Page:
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LENTHALL, William, English parlia mentarian: b. Henley-on-Thames, June 1591; d. Besselsleigh, 9 Nov. 1681. He was educated at Oxford, was called to the bar at Lincoln's Inn in 1616 and became a bencher in 1633. He was member of Parliament for Woodstock in the Short Parliament, April 1640, and was selected by Charles I to be speaker of the Long Parliament, beginning 3 Nov. 1640. He was a man of much pliancy of nature and was bitterly criticized as a time-server in the troubles of his day; but on the occasion of the appearance of Charles I in the House of Commons, 4 Jan. 1642, for the purpose of arresting five members, he won the gratitude of Parliament •by his dig nified refusal to disclose their whereabouts. He was shortly afterward granted the sum of 16,000 for expenses connected with "strict and long attendance" in the House. He was ap pointed master of the rolls 22 Nov. 1643 and was a commissioner of the great seal in 1646 48, having sided with Parliament at the out break of the rebellion, although he was prob ably at heart a royalist. He put the question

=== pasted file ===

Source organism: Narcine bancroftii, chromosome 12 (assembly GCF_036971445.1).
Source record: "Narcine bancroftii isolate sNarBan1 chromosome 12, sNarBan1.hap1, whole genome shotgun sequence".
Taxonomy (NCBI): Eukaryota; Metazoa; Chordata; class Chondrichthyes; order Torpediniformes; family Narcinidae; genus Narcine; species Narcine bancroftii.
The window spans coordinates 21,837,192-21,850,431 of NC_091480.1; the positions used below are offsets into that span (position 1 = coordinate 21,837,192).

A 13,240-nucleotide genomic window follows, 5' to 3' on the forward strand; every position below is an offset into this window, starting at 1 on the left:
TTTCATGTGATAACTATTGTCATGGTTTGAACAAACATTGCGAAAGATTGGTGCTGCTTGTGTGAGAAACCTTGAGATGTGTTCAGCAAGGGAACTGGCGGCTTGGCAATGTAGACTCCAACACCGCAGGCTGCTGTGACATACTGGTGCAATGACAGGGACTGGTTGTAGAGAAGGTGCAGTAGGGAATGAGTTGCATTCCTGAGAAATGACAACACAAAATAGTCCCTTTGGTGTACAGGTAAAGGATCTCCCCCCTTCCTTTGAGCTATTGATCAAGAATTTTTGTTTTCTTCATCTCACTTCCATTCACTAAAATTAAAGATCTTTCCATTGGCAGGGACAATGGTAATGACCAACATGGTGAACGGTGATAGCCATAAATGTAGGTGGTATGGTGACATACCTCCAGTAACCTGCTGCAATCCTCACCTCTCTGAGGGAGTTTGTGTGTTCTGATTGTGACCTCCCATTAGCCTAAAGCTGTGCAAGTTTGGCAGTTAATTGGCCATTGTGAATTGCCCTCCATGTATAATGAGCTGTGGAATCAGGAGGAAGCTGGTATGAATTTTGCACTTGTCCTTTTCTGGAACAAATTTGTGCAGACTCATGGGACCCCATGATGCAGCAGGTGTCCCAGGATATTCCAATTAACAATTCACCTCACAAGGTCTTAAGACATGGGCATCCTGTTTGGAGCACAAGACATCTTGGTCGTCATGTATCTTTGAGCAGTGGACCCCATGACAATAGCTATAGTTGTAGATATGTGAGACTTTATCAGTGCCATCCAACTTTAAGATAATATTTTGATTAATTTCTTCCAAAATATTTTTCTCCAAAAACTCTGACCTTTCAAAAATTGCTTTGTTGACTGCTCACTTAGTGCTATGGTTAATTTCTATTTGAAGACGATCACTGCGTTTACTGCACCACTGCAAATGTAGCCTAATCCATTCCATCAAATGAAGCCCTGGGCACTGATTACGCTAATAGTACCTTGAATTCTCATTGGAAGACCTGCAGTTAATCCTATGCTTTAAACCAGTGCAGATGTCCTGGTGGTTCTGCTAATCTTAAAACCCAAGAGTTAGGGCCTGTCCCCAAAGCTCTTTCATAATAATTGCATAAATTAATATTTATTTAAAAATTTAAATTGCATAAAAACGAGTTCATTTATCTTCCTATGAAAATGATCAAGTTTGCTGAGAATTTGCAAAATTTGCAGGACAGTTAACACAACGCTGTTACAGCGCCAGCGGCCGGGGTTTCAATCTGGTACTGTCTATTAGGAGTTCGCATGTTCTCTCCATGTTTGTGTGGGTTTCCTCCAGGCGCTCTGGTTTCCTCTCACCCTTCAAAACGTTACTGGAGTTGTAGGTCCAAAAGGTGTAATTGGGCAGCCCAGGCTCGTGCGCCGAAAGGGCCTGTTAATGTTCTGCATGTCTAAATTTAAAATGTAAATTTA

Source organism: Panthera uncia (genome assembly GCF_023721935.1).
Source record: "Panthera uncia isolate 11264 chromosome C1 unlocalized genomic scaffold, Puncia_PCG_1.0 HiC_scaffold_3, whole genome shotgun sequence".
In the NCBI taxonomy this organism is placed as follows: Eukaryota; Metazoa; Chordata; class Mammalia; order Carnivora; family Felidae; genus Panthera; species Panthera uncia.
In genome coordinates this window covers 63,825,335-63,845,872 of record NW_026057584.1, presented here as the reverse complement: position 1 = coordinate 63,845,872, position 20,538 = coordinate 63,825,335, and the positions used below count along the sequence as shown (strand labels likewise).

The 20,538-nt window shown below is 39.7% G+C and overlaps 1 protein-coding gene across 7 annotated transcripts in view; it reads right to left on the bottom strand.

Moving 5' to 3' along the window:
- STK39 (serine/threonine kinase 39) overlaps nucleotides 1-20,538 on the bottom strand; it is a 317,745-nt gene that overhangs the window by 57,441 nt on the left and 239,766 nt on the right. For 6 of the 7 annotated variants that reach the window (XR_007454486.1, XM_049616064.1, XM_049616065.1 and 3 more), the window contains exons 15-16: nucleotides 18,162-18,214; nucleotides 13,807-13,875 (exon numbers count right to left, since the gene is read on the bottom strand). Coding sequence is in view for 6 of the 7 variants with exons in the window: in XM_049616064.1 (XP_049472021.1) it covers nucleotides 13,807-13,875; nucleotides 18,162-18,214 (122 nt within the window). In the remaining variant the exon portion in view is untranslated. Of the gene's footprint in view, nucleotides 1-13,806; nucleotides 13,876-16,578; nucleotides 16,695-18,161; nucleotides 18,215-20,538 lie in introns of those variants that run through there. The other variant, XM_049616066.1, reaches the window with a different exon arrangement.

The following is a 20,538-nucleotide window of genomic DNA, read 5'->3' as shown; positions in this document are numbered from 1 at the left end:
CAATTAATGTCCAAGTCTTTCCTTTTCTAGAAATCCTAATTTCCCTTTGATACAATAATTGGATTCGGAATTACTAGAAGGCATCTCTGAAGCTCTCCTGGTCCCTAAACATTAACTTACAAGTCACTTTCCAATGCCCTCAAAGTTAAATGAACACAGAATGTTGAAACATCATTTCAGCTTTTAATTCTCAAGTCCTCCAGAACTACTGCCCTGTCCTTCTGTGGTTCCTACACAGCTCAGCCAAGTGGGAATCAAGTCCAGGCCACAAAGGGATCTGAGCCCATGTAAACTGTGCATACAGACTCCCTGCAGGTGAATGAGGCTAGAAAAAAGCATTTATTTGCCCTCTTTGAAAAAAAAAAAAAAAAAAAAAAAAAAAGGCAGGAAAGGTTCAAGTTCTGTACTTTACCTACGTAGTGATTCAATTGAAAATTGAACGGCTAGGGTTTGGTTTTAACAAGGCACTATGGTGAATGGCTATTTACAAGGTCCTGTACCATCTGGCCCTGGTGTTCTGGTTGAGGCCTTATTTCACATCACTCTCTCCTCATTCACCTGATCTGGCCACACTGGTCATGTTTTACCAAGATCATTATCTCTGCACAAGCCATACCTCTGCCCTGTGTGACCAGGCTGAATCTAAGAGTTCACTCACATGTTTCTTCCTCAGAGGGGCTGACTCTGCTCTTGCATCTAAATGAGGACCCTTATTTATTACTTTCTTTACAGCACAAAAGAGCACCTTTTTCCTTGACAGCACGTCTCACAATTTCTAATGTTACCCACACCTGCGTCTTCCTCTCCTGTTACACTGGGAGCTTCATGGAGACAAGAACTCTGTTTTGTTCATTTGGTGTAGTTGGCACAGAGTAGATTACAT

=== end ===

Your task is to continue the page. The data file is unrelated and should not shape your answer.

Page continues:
for the king's trial from the chair, in the belief, he afterward maintained, that the majority were in favor of clearing him. While he con fessed that much of his conduct was based upon personal cowardice he nevertheless had the courage to use his casting vote to save the lives of the Earl of Norwich, 8 March 1649, and Sir W. D'Avenant, 3 July 1650, bath royal ists. He was speaker of the first Parliament under Cromwell in 1654 and was member from Oxfordshire in 1656, and was again speaker of the Long Parliament 1659. He aided the resto ration of the Stuarts, but was not returned to the House of Commons and was deprived of his office of master of the rolls by the king. He was permitted to appear at court after tes tifying against the regicide, Thomas Scott.